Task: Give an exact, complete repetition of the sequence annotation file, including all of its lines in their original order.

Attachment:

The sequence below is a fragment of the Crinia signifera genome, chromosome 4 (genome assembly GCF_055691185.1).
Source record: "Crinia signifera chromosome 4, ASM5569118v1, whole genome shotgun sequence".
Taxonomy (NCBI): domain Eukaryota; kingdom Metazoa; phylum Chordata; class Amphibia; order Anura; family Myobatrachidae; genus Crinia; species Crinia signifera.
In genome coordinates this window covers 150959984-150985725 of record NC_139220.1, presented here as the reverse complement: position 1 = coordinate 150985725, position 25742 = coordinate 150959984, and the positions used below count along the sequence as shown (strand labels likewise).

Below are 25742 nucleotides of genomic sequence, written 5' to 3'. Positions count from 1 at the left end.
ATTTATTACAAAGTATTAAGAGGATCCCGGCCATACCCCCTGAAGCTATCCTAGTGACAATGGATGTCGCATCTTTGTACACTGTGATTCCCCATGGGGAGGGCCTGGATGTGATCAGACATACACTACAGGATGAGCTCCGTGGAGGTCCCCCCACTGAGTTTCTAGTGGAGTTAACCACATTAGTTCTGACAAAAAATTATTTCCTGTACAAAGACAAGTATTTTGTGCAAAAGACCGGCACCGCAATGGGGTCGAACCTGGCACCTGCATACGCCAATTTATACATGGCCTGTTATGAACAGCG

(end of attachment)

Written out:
The sequence below is a fragment of the Crinia signifera genome, chromosome 4 (genome assembly GCF_055691185.1).
Source record: "Crinia signifera chromosome 4, ASM5569118v1, whole genome shotgun sequence".
Taxonomy (NCBI): domain Eukaryota; kingdom Metazoa; phylum Chordata; class Amphibia; order Anura; family Myobatrachidae; genus Crinia; species Crinia signifera.
In genome coordinates this window covers 150959984-150985725 of record NC_139220.1, presented here as the reverse complement: position 1 = coordinate 150985725, position 25742 = coordinate 150959984, and the positions used below count along the sequence as shown (strand labels likewise).

Below are 25742 nucleotides of genomic sequence, written 5' to 3'. Positions count from 1 at the left end.
ATTTATTACAAAGTATTAAGAGGATCCCGGCCATACCCCCTGAAGCTATCCTAGTGACAATGGATGTCGCATCTTTGTACACTGTGATTCCCCATGGGGAGGGCCTGGATGTGATCAGACATACACTACAGGATGAGCTCCGTGGAGGTCCCCCCACTGAGTTTCTAGTGGAGTTAACCACATTAGTTCTGACAAAAAATTATTTCCTGTACAAAGACAAGTATTTTGTGCAAAAGACCGGCACCGCAATGGGGTCGAACCTGGCACCTGCATACGCCAATTTATACATGGCCTGTTATGAACAGCG